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HMRC internal manual

Appeals reviews and tribunals guidance

First-tier and Upper Tribunals: The tribunal hearing: Evidence

The facts of the case will be presented at the hearing and it is important that relevant evidence is available to confirm the facts.

The tribunal’s caseworker (direct taxes) or Solicitor’s Office (indirect taxes) will ask the decision maker to provide documents that they will produce at the hearing as evidence. In Standard and Complex cases before the First-tier Tribunal this will form the basis of the list of documents we sent to the tribunal and other parties, see ARTG8390. Certain documents will be considered as evidence in every case where they exist. These are:

  • a copy of the decision or assessment
  • a copy of the review officer’s conclusion of review letter, see ARTG4820.

The tribunal may give directions relating to

  • issues on which it requires evidence or submissions,
  • the nature of evidence or submissions it requires
  • whether the parties are allowed or required to provide expert evidence, and if so whether the parties must jointly appoint a single expert
  • any limit of the number of witnesses a party may have in relation to a particular issue or generally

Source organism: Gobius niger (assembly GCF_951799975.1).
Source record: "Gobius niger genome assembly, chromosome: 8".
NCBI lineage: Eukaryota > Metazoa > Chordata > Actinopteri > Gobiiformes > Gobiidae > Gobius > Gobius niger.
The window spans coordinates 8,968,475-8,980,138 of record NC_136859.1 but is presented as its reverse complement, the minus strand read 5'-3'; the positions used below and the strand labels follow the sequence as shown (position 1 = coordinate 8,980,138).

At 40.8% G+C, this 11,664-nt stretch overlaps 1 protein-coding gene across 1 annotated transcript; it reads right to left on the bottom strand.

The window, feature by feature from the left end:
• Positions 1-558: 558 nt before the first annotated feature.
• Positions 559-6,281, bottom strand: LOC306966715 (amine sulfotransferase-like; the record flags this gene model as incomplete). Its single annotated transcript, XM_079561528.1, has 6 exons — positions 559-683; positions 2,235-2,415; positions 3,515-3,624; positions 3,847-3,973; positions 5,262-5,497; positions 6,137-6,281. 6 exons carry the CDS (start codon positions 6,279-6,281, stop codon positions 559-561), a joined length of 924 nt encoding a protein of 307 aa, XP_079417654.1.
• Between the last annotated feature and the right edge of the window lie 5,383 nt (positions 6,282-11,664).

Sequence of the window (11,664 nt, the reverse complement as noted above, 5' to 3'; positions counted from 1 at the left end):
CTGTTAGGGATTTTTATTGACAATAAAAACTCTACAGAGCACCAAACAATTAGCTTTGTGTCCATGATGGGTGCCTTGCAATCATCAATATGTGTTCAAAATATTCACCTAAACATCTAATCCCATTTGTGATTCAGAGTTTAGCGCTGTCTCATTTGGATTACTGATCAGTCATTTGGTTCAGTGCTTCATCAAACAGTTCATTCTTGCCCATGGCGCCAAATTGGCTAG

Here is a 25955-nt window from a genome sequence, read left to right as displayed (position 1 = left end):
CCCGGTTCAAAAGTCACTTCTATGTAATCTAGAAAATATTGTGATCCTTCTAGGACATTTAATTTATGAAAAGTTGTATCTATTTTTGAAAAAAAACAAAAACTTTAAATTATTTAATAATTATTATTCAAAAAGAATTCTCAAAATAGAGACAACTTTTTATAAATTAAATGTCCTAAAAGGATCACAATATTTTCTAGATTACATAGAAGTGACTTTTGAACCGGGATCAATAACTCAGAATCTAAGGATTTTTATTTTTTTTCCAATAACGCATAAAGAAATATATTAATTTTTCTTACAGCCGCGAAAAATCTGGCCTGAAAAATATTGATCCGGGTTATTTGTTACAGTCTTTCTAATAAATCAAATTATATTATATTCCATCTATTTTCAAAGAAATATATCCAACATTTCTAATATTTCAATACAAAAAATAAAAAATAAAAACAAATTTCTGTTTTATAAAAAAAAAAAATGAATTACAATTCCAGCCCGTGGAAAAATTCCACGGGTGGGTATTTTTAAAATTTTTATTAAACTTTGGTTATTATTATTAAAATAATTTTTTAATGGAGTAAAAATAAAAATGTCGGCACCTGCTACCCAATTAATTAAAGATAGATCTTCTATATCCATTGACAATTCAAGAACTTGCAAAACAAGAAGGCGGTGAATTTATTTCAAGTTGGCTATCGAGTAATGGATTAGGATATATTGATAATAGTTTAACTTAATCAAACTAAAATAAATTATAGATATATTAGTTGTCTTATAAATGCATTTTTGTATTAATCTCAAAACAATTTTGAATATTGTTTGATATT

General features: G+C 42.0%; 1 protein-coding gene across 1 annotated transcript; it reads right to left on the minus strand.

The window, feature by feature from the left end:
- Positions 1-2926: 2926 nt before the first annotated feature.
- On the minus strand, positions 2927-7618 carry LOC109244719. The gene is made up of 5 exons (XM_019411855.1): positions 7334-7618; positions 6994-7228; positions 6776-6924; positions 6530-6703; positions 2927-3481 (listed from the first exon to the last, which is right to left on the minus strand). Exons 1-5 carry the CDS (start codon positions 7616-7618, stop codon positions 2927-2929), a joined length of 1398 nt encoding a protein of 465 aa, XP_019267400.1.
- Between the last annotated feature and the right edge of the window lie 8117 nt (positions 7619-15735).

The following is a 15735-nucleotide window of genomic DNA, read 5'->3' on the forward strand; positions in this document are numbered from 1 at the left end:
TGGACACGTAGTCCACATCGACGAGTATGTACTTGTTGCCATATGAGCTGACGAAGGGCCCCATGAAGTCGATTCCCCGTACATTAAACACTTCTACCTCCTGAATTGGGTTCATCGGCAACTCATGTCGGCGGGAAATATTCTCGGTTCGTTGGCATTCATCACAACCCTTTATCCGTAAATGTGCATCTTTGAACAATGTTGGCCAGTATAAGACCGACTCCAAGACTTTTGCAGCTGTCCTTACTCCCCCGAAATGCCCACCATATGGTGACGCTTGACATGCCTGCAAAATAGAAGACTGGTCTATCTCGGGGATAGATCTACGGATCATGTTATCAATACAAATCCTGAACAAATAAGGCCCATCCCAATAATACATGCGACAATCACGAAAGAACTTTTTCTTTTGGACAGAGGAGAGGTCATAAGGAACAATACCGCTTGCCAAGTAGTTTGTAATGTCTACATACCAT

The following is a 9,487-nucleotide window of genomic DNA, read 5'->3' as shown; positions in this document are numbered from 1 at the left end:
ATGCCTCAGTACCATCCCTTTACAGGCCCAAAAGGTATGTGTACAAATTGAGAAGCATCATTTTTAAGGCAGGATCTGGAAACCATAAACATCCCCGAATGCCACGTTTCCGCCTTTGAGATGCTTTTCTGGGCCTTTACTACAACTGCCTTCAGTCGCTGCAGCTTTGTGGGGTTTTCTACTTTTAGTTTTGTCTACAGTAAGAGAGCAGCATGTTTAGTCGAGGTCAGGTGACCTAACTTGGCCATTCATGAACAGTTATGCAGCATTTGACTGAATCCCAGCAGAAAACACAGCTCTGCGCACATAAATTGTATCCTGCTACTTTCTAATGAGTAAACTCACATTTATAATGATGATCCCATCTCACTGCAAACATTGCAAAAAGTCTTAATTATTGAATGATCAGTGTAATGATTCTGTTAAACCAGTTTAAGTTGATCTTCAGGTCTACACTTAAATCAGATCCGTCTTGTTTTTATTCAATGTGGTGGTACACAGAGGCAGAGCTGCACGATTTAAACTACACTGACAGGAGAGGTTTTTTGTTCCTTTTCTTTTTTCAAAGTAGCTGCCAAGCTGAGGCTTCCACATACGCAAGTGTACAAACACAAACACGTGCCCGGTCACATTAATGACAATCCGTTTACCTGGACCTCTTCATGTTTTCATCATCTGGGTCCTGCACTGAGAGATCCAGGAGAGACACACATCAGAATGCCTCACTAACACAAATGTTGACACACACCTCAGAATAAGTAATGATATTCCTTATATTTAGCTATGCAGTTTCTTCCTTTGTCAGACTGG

• the manner in which the evidence or submissions are required, for example orally at the hearing or in writing
  • when the evidence or submissions must be provided.

The tribunal can on its own initiative, or on the application of either party amend, suspend or set aside any directions it has made.

The tribunal may admit evidence whether or not it would be admissible in a civil trial in the UK and the Upper Tribunal may admit evidence whether or not it was available to a previous decision maker.

The tribunal may refuse to admit evidence where

  • it was not provided in the time allowed in the tribunal’s direction
  • it was not provided in the manner required by the tribunal’s direction
  • it would be unfair to admit the evidence.

The tribunal may allow a witness to give evidence on oath (or affirm) or require a witness to give evidence on oath and may provide an oath to be used. It is an offence, punishable by fine or imprisonment, for a witness to make any statement to the tribunal on oath or affirmation which he knows to be false or does not believe to be true (Perjury Act 1911 s1(1), 15(2)).